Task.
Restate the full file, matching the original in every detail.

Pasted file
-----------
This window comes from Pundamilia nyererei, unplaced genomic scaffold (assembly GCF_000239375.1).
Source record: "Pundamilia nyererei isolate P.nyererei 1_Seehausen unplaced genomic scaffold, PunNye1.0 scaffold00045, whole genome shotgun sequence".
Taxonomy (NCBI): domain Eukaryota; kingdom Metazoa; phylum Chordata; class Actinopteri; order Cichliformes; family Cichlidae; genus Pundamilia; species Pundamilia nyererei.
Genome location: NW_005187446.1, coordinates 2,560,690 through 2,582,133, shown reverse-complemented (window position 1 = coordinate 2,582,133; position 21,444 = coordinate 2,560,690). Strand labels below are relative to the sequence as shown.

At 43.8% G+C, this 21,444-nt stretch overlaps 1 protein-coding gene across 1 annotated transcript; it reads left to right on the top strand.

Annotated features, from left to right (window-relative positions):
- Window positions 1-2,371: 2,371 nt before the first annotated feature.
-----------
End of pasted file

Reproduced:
This window comes from Pundamilia nyererei, unplaced genomic scaffold (assembly GCF_000239375.1).
Source record: "Pundamilia nyererei isolate P.nyererei 1_Seehausen unplaced genomic scaffold, PunNye1.0 scaffold00045, whole genome shotgun sequence".
Taxonomy (NCBI): domain Eukaryota; kingdom Metazoa; phylum Chordata; class Actinopteri; order Cichliformes; family Cichlidae; genus Pundamilia; species Pundamilia nyererei.
Genome location: NW_005187446.1, coordinates 2,560,690 through 2,582,133, shown reverse-complemented (window position 1 = coordinate 2,582,133; position 21,444 = coordinate 2,560,690). Strand labels below are relative to the sequence as shown.

At 43.8% G+C, this 21,444-nt stretch overlaps 1 protein-coding gene across 1 annotated transcript; it reads left to right on the top strand.

Annotated features, from left to right (window-relative positions):
- Window positions 1-2,371: 2,371 nt before the first annotated feature.